Metal Exposure and SNCA rs356219 Polymorphism Associated With Parkinson Disease and Parkinsonism

Roberto G. Lucchini, Stefano Guazzetti, Stefano Renzetti, Karin Broberg, Margherita Caci, Loredana Covolo, Patrizia Crippa, Umberto Gelatti, Dana Hashim, Manuela Oppini, Fulvio Pepe, Andrea Pilotto, Chiara Passeri, Donatella Placidi, Maira Cristina Rizzetti, Marinella Turla, Karin Wahlberg, Alessandro Padovani

Research output: Contribution to journalArticlepeer-review

Abstract

Objective: In the province of Brescia, Italy, historical neurotoxic metal exposure has occurred for several decades. This study aimed to explore the role of metal exposure and genetics on Parkinson's Disease (PD) and Parkinsonism. Methods: Cases were enrolled from four local clinics for movement disorders. Randomly selected controls non-affected by neurological or psychiatric conditions were enrolled from the same health centers keeping a similar gender ratio and age distribution as for cases. Data on sociodemographic variables, clinical onset and life habits were collected besides accurate occupational and residential history. Blood samples were collected from all participants for genotyping of target polymorphisms in genes linked to PD and/or metal transport. Results: A total number of 432 cases and 444 controls were enrolled in the study, with average age of 71 years (72.2 for cases and 70 for controls). The average age at diagnosis was 65.9 years (SD 9.9). Among the potential risk factors, family history of PD or Parkinsonism showed the strongest association with the diseases (OR = 4.2, 95% CI 2.3, 7.6 on PD; OR = 4.3, 95% CI 1.9, 9.5 for Parkinsonism), followed by polymorphism rs356219 in the alpha-synuclein (SNCA) gene (OR = 2.03, 95% CI 1.3, 3.3 for CC vs. TT on PD; OR = 2.5, 95% CI 1.1, 5.3 for CC vs. TT on Parkinsonism), exposure to metals (OR = 2.4;, 95% CI 1.3, 4.2 on PD), being born in a farm (OR = 1.8; 95% CI 1.1, 2.8 on PD; OR = 2.6; 95% CI 1.4, 4.9 on Parkinsonism) and being born in the province of Brescia (OR = 1.7; 95% CI 1.0, 2.9 on PD). Conditional OR of having PD depending by SNCA polymorphism and metal exposure highlights higher risk of PD among CC SNCA carriers and being exposed to metals. However, the interaction term was not statistically significant. Conclusions: Lifetime exposure to metals and genetic variation in SNCA gene are relevant determinants of PD and Parkinsonism in the highly industrialized area of Brescia, Italy. The lack of evidence of statistical interaction between environmental and genetic factors may be due to the low frequencies of subjects representing the exposure categories and the polymorphism variants and does not rule out the biological interaction.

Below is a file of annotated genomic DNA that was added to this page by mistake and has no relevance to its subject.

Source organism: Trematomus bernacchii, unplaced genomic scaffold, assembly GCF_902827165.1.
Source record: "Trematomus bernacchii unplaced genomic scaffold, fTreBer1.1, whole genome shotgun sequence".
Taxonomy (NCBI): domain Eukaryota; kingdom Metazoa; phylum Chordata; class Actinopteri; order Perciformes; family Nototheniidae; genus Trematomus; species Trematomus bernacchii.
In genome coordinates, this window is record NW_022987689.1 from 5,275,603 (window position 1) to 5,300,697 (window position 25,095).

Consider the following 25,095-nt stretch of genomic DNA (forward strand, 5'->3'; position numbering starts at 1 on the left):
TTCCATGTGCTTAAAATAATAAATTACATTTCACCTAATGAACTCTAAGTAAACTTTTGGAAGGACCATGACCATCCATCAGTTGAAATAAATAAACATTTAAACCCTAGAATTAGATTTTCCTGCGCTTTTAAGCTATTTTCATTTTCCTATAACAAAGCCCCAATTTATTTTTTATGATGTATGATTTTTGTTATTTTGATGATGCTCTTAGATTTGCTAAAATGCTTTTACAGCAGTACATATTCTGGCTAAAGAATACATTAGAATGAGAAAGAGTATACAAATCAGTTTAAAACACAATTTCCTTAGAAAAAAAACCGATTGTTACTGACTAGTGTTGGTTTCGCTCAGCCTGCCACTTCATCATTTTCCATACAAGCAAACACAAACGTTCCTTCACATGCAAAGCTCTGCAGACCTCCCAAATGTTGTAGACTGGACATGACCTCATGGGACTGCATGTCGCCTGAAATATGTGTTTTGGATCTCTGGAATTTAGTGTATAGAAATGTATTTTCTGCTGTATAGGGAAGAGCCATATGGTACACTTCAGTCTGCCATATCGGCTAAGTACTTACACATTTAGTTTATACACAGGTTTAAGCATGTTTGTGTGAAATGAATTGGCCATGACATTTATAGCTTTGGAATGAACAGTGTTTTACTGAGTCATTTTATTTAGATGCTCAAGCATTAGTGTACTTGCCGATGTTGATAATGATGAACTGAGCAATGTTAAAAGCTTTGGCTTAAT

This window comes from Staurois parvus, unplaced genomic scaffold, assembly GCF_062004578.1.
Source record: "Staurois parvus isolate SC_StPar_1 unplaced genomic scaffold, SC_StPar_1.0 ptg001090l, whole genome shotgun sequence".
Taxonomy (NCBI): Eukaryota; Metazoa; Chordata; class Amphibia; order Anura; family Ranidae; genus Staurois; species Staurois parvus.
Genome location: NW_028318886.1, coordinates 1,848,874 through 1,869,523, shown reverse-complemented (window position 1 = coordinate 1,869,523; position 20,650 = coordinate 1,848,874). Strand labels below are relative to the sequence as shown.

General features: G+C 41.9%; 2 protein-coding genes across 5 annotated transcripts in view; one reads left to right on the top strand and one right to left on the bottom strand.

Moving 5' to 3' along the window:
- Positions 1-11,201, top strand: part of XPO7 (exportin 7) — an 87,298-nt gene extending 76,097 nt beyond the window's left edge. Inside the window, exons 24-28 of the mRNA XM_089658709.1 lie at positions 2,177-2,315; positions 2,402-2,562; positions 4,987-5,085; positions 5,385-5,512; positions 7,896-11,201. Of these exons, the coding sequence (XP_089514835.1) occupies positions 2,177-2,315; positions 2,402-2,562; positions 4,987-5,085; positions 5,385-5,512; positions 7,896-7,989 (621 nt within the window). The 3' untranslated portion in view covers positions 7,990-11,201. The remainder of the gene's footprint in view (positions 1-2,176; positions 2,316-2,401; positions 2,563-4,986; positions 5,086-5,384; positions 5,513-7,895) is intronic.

Original languageEnglish
Article number556337
JournalFrontiers in Neurology
Volume11
DOIs
Publication statusPublished - Dec 9 2020

Keywords

  • manganese
  • metal exposure
  • occupational exposure
  • parkinson disease
  • parkinsonism
  • SNCA gene

ASJC Scopus subject areas

  • Neurology
  • Clinical Neurology

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